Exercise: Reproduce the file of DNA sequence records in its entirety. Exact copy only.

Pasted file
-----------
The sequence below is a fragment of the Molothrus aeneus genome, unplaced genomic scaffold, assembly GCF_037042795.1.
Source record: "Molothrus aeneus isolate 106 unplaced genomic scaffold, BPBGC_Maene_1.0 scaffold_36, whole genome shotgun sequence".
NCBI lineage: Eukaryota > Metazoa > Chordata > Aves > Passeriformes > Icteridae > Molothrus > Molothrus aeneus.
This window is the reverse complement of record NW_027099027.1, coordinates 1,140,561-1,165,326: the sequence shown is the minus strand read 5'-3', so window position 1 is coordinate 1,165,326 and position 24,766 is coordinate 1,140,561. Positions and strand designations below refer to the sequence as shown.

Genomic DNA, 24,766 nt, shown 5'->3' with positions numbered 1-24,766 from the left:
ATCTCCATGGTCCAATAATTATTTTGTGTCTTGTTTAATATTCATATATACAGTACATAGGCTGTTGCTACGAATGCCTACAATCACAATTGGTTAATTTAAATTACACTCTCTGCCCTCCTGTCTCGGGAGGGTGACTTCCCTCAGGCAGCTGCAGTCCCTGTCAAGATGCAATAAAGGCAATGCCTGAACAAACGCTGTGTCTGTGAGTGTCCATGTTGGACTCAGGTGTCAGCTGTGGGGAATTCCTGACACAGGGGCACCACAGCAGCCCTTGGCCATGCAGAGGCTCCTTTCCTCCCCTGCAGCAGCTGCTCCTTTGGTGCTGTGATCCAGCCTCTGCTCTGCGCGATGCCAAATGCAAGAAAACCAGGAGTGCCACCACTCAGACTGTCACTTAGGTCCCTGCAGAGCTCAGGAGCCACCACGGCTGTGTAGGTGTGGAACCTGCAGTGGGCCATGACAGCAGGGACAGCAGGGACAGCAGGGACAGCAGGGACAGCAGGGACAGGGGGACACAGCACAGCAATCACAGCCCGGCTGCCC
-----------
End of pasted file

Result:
The sequence below is a fragment of the Molothrus aeneus genome, unplaced genomic scaffold, assembly GCF_037042795.1.
Source record: "Molothrus aeneus isolate 106 unplaced genomic scaffold, BPBGC_Maene_1.0 scaffold_36, whole genome shotgun sequence".
NCBI lineage: Eukaryota > Metazoa > Chordata > Aves > Passeriformes > Icteridae > Molothrus > Molothrus aeneus.
This window is the reverse complement of record NW_027099027.1, coordinates 1,140,561-1,165,326: the sequence shown is the minus strand read 5'-3', so window position 1 is coordinate 1,165,326 and position 24,766 is coordinate 1,140,561. Positions and strand designations below refer to the sequence as shown.

Genomic DNA, 24,766 nt, shown 5'->3' with positions numbered 1-24,766 from the left:
ATCTCCATGGTCCAATAATTATTTTGTGTCTTGTTTAATATTCATATATACAGTACATAGGCTGTTGCTACGAATGCCTACAATCACAATTGGTTAATTTAAATTACACTCTCTGCCCTCCTGTCTCGGGAGGGTGACTTCCCTCAGGCAGCTGCAGTCCCTGTCAAGATGCAATAAAGGCAATGCCTGAACAAACGCTGTGTCTGTGAGTGTCCATGTTGGACTCAGGTGTCAGCTGTGGGGAATTCCTGACACAGGGGCACCACAGCAGCCCTTGGCCATGCAGAGGCTCCTTTCCTCCCCTGCAGCAGCTGCTCCTTTGGTGCTGTGATCCAGCCTCTGCTCTGCGCGATGCCAAATGCAAGAAAACCAGGAGTGCCACCACTCAGACTGTCACTTAGGTCCCTGCAGAGCTCAGGAGCCACCACGGCTGTGTAGGTGTGGAACCTGCAGTGGGCCATGACAGCAGGGACAGCAGGGACAGCAGGGACAGCAGGGACAGCAGGGACAGGGGGACACAGCACAGCAATCACAGCCCGGCTGCCC